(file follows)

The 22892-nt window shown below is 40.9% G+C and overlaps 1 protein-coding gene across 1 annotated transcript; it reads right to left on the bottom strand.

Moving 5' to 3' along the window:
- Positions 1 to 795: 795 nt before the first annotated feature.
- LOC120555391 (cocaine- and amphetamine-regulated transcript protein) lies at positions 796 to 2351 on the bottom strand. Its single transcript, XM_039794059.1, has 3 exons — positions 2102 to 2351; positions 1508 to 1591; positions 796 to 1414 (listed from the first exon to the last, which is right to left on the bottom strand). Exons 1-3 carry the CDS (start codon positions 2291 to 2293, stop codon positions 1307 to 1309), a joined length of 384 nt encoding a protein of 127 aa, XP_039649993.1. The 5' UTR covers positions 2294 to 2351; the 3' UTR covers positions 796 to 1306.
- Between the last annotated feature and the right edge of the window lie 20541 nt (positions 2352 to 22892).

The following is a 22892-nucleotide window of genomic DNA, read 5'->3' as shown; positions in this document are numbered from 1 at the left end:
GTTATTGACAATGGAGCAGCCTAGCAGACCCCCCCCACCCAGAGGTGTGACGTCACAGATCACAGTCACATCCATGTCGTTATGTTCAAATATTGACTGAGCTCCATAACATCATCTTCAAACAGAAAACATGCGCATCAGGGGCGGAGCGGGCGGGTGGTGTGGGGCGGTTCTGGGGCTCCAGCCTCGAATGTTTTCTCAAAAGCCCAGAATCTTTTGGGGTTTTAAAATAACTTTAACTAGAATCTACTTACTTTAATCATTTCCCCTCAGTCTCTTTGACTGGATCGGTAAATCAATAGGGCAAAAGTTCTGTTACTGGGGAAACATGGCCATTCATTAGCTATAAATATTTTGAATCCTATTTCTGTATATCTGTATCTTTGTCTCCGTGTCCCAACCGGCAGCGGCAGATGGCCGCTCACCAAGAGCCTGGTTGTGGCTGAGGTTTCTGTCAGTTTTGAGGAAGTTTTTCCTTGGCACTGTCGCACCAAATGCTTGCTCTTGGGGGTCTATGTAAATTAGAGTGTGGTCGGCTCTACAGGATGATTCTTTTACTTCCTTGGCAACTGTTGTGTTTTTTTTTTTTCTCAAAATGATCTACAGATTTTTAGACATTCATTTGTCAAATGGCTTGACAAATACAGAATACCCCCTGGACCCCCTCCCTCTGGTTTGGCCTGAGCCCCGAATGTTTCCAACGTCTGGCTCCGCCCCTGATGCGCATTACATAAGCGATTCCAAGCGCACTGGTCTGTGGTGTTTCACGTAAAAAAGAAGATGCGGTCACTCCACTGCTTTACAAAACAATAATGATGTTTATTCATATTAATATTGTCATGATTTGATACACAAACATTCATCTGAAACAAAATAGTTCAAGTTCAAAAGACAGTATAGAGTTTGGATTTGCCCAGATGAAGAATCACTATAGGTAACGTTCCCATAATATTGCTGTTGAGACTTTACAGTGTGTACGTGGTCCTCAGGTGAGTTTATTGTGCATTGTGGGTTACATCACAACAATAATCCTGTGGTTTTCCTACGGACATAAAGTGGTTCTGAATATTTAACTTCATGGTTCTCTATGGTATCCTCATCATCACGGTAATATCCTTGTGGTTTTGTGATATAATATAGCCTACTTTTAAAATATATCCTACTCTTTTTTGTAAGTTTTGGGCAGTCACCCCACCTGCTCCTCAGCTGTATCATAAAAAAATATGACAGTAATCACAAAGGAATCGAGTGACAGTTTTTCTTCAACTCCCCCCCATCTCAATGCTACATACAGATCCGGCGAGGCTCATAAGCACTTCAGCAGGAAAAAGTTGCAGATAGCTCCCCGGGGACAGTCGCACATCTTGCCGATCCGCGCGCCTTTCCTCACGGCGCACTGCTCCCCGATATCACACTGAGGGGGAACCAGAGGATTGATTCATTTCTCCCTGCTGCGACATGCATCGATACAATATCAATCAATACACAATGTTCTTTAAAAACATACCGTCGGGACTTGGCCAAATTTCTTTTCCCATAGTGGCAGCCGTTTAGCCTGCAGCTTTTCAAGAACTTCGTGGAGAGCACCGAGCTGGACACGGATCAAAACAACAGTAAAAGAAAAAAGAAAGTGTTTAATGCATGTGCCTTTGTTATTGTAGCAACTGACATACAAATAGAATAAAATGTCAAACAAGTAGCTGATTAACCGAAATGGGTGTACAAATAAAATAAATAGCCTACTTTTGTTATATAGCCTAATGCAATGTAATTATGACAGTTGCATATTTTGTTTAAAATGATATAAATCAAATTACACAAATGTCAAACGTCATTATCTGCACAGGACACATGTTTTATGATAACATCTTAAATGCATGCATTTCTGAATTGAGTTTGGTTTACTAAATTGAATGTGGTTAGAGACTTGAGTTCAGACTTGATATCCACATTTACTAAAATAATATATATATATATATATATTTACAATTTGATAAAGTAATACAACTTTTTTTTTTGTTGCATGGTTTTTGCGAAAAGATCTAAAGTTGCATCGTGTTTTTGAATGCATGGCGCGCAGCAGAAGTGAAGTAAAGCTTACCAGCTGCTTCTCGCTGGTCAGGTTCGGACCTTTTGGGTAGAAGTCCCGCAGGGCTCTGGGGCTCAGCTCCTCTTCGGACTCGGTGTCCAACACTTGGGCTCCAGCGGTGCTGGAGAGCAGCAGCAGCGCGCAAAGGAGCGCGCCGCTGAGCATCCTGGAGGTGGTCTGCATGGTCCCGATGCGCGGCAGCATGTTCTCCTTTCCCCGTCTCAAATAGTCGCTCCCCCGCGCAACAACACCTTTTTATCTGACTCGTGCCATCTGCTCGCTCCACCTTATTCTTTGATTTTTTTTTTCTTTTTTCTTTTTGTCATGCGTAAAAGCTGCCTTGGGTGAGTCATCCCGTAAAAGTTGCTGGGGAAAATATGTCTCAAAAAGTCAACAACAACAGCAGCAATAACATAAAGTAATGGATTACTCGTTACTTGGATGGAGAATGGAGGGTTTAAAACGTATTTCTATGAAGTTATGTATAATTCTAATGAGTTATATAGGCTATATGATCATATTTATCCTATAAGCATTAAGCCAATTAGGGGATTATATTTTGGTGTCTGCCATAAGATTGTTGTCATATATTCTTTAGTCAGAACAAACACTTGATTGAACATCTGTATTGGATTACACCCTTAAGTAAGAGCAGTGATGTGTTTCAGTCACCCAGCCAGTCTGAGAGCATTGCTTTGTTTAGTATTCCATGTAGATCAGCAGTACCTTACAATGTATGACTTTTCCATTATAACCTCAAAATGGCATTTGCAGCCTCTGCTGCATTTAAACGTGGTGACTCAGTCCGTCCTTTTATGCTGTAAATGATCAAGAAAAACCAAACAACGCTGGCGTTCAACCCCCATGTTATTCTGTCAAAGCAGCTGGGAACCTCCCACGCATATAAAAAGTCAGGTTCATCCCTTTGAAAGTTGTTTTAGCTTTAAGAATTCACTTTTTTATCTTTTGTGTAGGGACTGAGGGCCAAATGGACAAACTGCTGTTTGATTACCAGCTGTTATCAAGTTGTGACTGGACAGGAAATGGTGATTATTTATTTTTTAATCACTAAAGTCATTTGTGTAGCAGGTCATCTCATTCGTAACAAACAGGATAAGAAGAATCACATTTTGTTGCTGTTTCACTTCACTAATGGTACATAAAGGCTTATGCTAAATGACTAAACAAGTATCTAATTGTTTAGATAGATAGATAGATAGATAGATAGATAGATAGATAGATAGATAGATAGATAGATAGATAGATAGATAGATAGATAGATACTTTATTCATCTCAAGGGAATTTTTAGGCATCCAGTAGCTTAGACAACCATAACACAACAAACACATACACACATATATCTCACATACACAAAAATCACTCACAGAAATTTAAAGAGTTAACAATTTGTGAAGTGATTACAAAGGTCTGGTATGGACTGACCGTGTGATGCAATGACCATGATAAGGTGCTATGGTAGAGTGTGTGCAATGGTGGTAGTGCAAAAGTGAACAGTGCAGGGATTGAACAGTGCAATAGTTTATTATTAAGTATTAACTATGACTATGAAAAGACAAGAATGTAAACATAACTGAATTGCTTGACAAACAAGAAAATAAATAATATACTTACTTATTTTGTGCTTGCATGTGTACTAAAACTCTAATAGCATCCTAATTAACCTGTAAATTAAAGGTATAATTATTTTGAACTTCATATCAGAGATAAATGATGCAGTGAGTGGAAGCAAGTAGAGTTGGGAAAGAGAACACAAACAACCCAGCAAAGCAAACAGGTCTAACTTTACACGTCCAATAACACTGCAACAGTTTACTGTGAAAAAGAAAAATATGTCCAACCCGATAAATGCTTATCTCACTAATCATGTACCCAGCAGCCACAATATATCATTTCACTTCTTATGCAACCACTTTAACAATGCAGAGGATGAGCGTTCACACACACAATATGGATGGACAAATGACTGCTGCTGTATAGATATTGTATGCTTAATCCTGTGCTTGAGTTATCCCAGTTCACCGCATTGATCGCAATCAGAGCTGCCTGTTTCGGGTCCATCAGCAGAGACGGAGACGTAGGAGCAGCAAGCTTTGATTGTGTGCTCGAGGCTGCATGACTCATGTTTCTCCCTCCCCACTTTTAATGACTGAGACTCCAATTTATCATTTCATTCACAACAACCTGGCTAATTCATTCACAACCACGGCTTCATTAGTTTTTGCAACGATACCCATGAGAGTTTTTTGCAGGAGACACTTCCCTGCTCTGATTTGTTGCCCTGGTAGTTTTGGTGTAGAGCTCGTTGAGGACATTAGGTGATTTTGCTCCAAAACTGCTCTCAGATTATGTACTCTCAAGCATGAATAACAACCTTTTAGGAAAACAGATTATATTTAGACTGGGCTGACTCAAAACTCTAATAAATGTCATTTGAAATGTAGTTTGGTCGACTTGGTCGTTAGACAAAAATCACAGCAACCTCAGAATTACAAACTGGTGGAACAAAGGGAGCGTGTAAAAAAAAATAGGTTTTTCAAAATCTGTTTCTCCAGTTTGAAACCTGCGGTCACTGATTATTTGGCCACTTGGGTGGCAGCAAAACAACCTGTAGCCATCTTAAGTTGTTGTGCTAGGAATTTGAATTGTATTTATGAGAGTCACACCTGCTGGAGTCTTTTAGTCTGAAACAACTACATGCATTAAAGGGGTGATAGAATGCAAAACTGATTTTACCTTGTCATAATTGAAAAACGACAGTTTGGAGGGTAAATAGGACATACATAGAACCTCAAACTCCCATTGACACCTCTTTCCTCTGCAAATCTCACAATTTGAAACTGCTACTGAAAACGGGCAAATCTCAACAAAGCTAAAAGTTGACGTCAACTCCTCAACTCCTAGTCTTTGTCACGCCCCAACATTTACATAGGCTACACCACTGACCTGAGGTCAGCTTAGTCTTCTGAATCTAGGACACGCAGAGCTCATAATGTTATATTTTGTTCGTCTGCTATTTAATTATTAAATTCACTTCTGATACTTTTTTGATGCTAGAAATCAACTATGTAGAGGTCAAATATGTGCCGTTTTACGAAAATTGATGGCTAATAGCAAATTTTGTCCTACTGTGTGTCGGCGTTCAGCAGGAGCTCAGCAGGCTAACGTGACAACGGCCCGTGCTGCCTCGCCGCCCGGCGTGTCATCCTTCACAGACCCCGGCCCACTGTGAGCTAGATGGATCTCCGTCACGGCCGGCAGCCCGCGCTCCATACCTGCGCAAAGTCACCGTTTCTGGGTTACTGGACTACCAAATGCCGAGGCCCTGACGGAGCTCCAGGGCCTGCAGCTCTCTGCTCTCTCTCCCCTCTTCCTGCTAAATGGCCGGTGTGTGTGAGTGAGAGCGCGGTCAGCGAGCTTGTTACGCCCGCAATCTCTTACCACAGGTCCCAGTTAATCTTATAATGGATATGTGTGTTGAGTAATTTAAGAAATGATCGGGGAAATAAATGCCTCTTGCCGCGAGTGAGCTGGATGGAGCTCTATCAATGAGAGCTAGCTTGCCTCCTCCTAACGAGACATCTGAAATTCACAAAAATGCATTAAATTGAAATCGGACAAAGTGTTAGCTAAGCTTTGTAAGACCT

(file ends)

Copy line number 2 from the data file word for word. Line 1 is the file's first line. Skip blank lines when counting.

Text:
Moving 5' to 3' along the window: